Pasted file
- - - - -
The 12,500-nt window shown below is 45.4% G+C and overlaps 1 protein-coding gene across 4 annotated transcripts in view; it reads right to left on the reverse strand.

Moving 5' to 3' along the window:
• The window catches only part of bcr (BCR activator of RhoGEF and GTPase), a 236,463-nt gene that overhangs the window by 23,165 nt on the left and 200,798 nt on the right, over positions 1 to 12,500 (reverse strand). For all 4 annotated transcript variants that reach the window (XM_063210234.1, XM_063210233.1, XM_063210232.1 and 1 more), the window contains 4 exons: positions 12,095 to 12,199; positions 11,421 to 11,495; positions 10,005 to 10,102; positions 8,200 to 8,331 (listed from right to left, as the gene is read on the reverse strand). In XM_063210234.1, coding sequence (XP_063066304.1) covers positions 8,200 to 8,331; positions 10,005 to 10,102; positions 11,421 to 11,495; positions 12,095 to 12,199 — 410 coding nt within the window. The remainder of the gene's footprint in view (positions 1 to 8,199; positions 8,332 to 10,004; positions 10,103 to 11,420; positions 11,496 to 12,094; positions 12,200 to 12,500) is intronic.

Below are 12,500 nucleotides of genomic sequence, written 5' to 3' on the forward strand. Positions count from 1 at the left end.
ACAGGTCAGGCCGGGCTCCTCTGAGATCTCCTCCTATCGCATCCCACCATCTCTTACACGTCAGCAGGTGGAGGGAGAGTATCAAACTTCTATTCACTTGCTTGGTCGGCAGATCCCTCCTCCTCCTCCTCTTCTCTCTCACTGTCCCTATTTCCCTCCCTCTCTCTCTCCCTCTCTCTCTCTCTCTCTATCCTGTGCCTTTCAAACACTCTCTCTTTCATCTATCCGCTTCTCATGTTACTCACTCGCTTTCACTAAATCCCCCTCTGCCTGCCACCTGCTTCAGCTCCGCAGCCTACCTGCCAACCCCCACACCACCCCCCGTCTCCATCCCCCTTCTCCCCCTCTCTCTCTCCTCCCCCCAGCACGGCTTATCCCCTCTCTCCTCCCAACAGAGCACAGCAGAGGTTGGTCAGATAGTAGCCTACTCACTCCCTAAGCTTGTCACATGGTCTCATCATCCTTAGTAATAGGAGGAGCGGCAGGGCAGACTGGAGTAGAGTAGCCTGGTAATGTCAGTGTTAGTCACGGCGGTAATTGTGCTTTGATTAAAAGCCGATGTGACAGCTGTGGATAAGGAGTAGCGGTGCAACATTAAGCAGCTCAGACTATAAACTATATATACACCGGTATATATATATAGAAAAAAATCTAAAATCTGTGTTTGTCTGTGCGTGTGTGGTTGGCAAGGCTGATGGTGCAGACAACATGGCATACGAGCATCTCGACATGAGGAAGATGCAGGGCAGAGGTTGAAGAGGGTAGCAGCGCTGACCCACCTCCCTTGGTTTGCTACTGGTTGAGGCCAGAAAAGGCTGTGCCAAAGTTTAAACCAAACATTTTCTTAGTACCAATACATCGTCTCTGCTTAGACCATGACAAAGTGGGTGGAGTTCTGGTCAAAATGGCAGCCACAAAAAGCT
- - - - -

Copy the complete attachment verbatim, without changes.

The 12,500-nt window shown below is 45.4% G+C and overlaps 1 protein-coding gene across 4 annotated transcripts in view; it reads right to left on the reverse strand.

Moving 5' to 3' along the window:
• The window catches only part of bcr (BCR activator of RhoGEF and GTPase), a 236,463-nt gene that overhangs the window by 23,165 nt on the left and 200,798 nt on the right, over positions 1 to 12,500 (reverse strand). For all 4 annotated transcript variants that reach the window (XM_063210234.1, XM_063210233.1, XM_063210232.1 and 1 more), the window contains 4 exons: positions 12,095 to 12,199; positions 11,421 to 11,495; positions 10,005 to 10,102; positions 8,200 to 8,331 (listed from right to left, as the gene is read on the reverse strand). In XM_063210234.1, coding sequence (XP_063066304.1) covers positions 8,200 to 8,331; positions 10,005 to 10,102; positions 11,421 to 11,495; positions 12,095 to 12,199 — 410 coding nt within the window. The remainder of the gene's footprint in view (positions 1 to 8,199; positions 8,332 to 10,004; positions 10,103 to 11,420; positions 11,496 to 12,094; positions 12,200 to 12,500) is intronic.

Below are 12,500 nucleotides of genomic sequence, written 5' to 3' on the forward strand. Positions count from 1 at the left end.
ACAGGTCAGGCCGGGCTCCTCTGAGATCTCCTCCTATCGCATCCCACCATCTCTTACACGTCAGCAGGTGGAGGGAGAGTATCAAACTTCTATTCACTTGCTTGGTCGGCAGATCCCTCCTCCTCCTCCTCTTCTCTCTCACTGTCCCTATTTCCCTCCCTCTCTCTCTCCCTCTCTCTCTCTCTCTCTATCCTGTGCCTTTCAAACACTCTCTCTTTCATCTATCCGCTTCTCATGTTACTCACTCGCTTTCACTAAATCCCCCTCTGCCTGCCACCTGCTTCAGCTCCGCAGCCTACCTGCCAACCCCCACACCACCCCCCGTCTCCATCCCCCTTCTCCCCCTCTCTCTCTCCTCCCCCCAGCACGGCTTATCCCCTCTCTCCTCCCAACAGAGCACAGCAGAGGTTGGTCAGATAGTAGCCTACTCACTCCCTAAGCTTGTCACATGGTCTCATCATCCTTAGTAATAGGAGGAGCGGCAGGGCAGACTGGAGTAGAGTAGCCTGGTAATGTCAGTGTTAGTCACGGCGGTAATTGTGCTTTGATTAAAAGCCGATGTGACAGCTGTGGATAAGGAGTAGCGGTGCAACATTAAGCAGCTCAGACTATAAACTATATATACACCGGTATATATATATAGAAAAAAATCTAAAATCTGTGTTTGTCTGTGCGTGTGTGGTTGGCAAGGCTGATGGTGCAGACAACATGGCATACGAGCATCTCGACATGAGGAAGATGCAGGGCAGAGGTTGAAGAGGGTAGCAGCGCTGACCCACCTCCCTTGGTTTGCTACTGGTTGAGGCCAGAAAAGGCTGTGCCAAAGTTTAAACCAAACATTTTCTTAGTACCAATACATCGTCTCTGCTTAGACCATGACAAAGTGGGTGGAGTTCTGGTCAAAATGGCAGCCACAAAAAGCT